The Hong Kong government began pre-marketing its inaugural Real Estate Investment Trust (Reit) this Monday in the hope of raising $2.5 billion to $3 billion via lead managers HSBC, Goldman Sachs and UBS. The deal marks the world's largest ever Reit IPO and the first major equity privatization by the Hong Kong government since its partial sell-off of the MTR Corporation in 2000.
The Reit comprises a portfolio of retail and car parking assets owned by the Hong Kong Housing Authority, which have been placed into a trust (Link Reit) that will pay out all rental income (net of profits tax) back to investors in the form of dividends. However, unlike the pioneering Reits in Singapore, which were listed at a discount to NAV, Hong Kong's Reit is being marketed at a premium. The government's ability to do so is partially a reflection of how well the asset class has performed in Singapore, where investors have made total annual returns of 40% to 50% since the first Reits were listed in 2002.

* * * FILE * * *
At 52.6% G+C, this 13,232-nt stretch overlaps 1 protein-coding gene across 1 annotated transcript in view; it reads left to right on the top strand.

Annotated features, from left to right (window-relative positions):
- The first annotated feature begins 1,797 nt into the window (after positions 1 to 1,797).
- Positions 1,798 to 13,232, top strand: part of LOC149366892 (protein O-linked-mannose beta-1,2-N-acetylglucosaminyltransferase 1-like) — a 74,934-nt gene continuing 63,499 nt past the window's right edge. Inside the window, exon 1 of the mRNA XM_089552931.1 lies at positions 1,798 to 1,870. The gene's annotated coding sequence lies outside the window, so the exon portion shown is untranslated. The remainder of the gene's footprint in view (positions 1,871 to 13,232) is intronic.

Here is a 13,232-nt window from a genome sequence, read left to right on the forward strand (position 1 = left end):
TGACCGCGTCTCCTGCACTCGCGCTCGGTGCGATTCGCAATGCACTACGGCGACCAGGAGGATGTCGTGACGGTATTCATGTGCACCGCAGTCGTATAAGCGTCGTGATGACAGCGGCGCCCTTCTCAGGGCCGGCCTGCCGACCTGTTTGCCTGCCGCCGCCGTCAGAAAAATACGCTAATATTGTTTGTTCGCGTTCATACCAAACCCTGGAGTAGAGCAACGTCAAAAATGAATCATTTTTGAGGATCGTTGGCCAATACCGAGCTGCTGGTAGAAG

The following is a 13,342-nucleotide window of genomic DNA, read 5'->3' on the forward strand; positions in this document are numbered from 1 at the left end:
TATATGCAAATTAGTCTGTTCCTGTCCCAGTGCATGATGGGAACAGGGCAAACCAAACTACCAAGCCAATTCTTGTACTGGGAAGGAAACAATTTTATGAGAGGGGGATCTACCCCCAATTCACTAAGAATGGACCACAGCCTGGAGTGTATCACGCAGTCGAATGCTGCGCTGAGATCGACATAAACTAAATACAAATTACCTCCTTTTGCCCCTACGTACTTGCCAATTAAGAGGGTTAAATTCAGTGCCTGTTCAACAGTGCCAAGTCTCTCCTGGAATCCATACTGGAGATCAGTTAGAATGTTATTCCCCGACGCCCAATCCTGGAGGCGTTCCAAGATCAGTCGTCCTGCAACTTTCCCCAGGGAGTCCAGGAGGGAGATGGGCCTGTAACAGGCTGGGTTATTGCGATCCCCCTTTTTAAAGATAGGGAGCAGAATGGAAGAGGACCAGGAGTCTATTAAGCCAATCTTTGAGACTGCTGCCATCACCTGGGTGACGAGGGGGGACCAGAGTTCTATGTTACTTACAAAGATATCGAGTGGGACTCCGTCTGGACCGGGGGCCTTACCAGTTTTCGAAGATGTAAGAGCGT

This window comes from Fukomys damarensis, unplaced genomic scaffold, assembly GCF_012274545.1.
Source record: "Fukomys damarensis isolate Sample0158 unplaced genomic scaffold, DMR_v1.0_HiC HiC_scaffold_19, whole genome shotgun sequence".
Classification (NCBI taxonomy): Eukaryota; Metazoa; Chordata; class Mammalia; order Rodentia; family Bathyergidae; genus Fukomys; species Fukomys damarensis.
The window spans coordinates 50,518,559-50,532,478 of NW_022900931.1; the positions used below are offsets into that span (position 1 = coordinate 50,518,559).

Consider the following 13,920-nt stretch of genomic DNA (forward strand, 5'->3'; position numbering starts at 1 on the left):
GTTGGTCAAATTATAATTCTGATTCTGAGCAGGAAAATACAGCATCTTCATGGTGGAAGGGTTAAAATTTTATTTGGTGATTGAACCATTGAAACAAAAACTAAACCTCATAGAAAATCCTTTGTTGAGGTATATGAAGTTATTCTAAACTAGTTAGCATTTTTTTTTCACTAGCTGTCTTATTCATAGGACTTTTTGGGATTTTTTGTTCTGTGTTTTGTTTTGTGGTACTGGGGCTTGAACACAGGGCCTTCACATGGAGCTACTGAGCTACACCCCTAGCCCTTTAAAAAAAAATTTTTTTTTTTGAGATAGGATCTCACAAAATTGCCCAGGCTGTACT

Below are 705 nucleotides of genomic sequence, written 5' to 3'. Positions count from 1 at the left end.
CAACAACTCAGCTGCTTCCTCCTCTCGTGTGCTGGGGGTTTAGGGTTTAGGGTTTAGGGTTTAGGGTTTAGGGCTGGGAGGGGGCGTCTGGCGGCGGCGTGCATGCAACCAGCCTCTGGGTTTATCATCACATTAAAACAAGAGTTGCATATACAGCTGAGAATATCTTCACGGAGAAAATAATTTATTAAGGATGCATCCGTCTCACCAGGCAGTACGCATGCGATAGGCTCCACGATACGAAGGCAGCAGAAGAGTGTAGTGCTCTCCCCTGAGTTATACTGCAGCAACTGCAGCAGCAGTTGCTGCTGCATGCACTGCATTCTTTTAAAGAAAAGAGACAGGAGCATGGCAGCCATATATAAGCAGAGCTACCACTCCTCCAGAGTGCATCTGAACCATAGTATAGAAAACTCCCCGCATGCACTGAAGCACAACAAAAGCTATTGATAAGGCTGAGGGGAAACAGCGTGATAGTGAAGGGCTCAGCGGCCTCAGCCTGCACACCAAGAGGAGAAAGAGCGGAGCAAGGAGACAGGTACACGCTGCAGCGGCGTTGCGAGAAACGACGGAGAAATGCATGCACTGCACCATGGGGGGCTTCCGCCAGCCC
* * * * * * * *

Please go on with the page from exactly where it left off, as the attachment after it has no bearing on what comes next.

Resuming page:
The Housing Authority's portfolio of 151 properties includes 950,000 square metres of retail space adjoining its big public housing estates and 79,000 parking spaces. It has been valued at HK$30.8 billion ($3.95 billion) and has an NAV (Net Asset Value) of HK$21.8 billion ($2.8 billion), plus gearing of 28%.
NAV per unit stands at HK$10 and the deal is being marketed at a zero to 10% premium to this level. At the cheapest end of the range, Link Reit will run a dividend yield of 7.2% on a March 2006 basis and 6.8% on a March 2005 basis.
At the most expensive end of the range, the yields will be more like 6.48% and 6.12%. The main valuation benchmark will be 2006 forecasts since the first payment date falls only four months after listing.